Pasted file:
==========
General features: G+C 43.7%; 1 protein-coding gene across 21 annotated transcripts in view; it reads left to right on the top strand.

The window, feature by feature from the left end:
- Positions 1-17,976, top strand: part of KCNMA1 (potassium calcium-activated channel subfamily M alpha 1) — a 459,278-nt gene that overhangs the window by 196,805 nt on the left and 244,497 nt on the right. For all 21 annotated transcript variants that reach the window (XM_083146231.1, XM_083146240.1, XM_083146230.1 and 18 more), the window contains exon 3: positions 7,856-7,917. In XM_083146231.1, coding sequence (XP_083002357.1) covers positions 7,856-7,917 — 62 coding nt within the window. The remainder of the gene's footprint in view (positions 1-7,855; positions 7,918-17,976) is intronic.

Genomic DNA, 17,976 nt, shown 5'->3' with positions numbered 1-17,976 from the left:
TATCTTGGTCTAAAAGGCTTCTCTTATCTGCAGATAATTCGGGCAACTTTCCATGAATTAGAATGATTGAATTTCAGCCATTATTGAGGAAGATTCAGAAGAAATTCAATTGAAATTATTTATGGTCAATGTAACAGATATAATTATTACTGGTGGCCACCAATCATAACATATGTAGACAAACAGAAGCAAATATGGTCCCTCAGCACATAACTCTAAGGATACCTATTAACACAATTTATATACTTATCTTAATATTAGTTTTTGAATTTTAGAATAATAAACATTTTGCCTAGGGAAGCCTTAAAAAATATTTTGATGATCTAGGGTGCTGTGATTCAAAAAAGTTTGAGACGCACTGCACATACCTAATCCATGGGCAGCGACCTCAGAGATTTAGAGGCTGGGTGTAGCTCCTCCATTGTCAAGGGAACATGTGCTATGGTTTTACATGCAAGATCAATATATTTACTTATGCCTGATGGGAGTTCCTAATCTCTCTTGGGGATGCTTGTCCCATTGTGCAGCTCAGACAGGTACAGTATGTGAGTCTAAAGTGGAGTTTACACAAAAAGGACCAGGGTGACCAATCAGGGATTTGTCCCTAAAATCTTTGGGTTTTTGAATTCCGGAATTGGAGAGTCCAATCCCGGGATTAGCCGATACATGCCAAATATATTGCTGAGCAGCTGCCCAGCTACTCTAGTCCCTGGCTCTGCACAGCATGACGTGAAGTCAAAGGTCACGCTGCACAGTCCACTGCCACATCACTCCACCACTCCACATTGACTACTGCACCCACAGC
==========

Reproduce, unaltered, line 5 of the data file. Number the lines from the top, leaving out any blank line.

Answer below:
TATCTTGGTCTAAAAGGCTTCTCTTATCTGCAGATAATTCGGGCAACTTTCCATGAATTAGAATGATTGAATTTCAGCCATTATTGAGGAAGATTCAGAAGAAATTCAATTGAAATTATTTATGGTCAATGTAACAGATATAATTATTACTGGTGGCCACCAATCATAACATATGTAGACAAACAGAAGCAAATATGGTCCCTCAGCACATAACTCTAAGGATACCTATTAACACAATTTATATACTTATCTTAATATTAGTTTTTGAATTTTAGAATAATAAACATTTTGCCTAGGGAAGCCTTAAAAAATATTTTGATGATCTAGGGTGCTGTGATTCAAAAAAGTTTGAGACGCACTGCACATACCTAATCCATGGGCAGCGACCTCAGAGATTTAGAGGCTGGGTGTAGCTCCTCCATTGTCAAGGGAACATGTGCTATGGTTTTACATGCAAGATCAATATATTTACTTATGCCTGATGGGAGTTCCTAATCTCTCTTGGGGATGCTTGTCCCATTGTGCAGCTCAGACAGGTACAGTATGTGAGTCTAAAGTGGAGTTTACACAAAAAGGACCAGGGTGACCAATCAGGGATTTGTCCCTAAAATCTTTGGGTTTTTGAATTCCGGAATTGGAGAGTCCAATCCCGGGATTAGCCGATACATGCCAAATATATTGCTGAGCAGCTGCCCAGCTACTCTAGTCCCTGGCTCTGCACAGCATGACGTGAAGTCAAAGGTCACGCTGCACAGTCCACTGCCACATCACTCCACCACTCCACATTGACTACTGCACCCACAGC